Financial Daily from THE HINDU group of publications
Monday, Mar 29, 2004
Info-Tech - Telecommunications
New licence regime: No favours for existing players
New Delhi , March 28
MUCH to the disappointment of existing telecom service providers, the Telecom Regulatory Authority of India (TRAI) is unlikely to recommend any compensation to them in lieu of the forthcoming unified licensing regime.
According to official sources, unlike the transition to unified access service regime (UASL) wherein the GSM cellular operators were offered compensation by way of reduced licence fees, there may be no such incentive offered this time around.
The telecom operators have been seeking compensation on the grounds that they had paid high entry fees for providing basic, cellular and long distance services, while in the new regime any company can offer all these services by paying a nominal entry fee and picking up a single licence from the Department of Telecommunications (DoT).
They said that the basis for deciding the entry fee for GSM cellular service and the first six licences for basic services was a bidding process.
The entry fee for other telecom services and basic services licences post NTP '99 was fixed by DoT based on TRAI's recommendations.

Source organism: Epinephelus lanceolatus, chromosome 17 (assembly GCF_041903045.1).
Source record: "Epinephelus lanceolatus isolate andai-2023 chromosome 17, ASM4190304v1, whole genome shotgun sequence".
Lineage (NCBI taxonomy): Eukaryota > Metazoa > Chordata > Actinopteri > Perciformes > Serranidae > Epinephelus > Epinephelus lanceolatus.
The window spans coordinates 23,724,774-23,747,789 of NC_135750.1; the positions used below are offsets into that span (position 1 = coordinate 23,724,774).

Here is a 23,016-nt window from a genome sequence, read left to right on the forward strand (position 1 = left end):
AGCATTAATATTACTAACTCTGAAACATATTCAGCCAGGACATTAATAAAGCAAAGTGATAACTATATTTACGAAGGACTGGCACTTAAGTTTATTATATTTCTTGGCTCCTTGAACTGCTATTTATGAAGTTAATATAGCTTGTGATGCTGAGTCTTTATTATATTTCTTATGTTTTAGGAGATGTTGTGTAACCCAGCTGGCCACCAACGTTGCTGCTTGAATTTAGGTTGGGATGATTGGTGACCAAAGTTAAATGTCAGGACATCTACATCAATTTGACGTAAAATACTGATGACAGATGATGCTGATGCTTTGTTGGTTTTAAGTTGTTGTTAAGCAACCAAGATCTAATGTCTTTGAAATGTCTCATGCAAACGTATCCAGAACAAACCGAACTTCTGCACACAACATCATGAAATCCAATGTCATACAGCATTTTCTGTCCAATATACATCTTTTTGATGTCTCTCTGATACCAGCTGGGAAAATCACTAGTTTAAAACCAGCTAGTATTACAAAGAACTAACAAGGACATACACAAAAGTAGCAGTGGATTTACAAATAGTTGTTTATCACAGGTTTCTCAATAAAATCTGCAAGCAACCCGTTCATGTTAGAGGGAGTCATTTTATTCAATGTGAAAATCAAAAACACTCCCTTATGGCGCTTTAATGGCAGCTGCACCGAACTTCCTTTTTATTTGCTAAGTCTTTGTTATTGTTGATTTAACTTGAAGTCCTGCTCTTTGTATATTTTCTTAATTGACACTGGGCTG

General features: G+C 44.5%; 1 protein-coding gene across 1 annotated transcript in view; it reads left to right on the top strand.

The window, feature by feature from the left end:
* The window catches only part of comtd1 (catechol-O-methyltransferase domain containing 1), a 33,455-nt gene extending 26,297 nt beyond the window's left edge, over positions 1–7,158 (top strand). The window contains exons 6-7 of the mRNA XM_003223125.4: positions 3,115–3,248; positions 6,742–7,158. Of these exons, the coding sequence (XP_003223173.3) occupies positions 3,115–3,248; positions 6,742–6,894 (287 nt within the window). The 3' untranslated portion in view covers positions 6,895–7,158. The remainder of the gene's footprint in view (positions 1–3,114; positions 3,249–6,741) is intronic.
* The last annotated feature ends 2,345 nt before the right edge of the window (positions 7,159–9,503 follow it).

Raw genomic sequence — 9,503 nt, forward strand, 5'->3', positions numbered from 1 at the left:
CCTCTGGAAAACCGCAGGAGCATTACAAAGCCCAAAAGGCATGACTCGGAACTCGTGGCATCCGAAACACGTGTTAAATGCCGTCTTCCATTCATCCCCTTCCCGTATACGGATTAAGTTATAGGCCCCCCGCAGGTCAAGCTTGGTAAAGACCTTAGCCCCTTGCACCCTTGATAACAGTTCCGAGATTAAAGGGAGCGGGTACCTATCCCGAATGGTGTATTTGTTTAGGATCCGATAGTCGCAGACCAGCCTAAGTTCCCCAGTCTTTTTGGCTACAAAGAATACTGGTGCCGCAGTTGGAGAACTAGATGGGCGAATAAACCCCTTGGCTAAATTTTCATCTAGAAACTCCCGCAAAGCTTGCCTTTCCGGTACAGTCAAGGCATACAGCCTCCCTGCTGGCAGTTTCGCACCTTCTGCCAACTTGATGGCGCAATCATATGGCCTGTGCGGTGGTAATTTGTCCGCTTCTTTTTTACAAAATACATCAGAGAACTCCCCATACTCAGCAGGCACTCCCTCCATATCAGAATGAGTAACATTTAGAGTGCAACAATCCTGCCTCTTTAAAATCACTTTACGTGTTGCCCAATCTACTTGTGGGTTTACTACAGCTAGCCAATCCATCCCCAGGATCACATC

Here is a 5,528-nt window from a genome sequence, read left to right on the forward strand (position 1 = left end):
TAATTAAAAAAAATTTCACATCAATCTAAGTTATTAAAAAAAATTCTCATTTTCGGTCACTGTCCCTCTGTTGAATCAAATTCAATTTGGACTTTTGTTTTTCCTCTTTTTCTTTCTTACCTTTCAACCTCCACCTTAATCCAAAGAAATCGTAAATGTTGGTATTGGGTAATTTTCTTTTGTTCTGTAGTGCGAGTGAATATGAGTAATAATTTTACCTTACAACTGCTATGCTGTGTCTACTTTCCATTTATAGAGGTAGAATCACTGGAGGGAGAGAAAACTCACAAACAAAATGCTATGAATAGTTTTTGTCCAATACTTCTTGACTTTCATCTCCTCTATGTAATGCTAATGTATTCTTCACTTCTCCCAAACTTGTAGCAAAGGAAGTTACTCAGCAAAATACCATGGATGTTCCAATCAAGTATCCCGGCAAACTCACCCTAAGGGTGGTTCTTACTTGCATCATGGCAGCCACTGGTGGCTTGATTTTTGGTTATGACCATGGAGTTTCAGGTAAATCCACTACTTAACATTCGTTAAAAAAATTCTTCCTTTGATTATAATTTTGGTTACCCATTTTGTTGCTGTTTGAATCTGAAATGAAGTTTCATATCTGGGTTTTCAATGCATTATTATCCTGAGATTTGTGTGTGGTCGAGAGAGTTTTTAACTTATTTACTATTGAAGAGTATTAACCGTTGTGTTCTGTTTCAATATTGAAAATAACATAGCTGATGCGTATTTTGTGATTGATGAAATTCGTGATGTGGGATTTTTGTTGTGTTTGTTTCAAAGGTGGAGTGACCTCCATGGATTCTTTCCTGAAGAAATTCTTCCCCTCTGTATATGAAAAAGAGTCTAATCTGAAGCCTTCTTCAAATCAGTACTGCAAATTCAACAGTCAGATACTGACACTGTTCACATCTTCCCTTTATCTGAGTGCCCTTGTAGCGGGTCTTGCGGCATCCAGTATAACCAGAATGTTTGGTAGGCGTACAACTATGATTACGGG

The main consideration was the ease of entry and to deter the entry of non-serious players.
As a result, the cellular mobile operators and basic operators paid different entry fees for each service area based on bidding; the national long-distance operators paid Rs 100 crore as entry fees while international long-distance operators had to shell out Rs 25 crore.
For UASL, which came into force from mid-November 2003, the entry fee was fixed at the level of fourth cellular operator's entry fee and wherever such operator was not present, the entry fee paid by the existing basic service operator formed the basis.
The telecom operators have stated that before moving to a single licence regime they should be compensated in order to create a level playing field.
However, the authority is of the view that existing service providers, barring UASL's licensed in the year 2003, have the first mover advantage.
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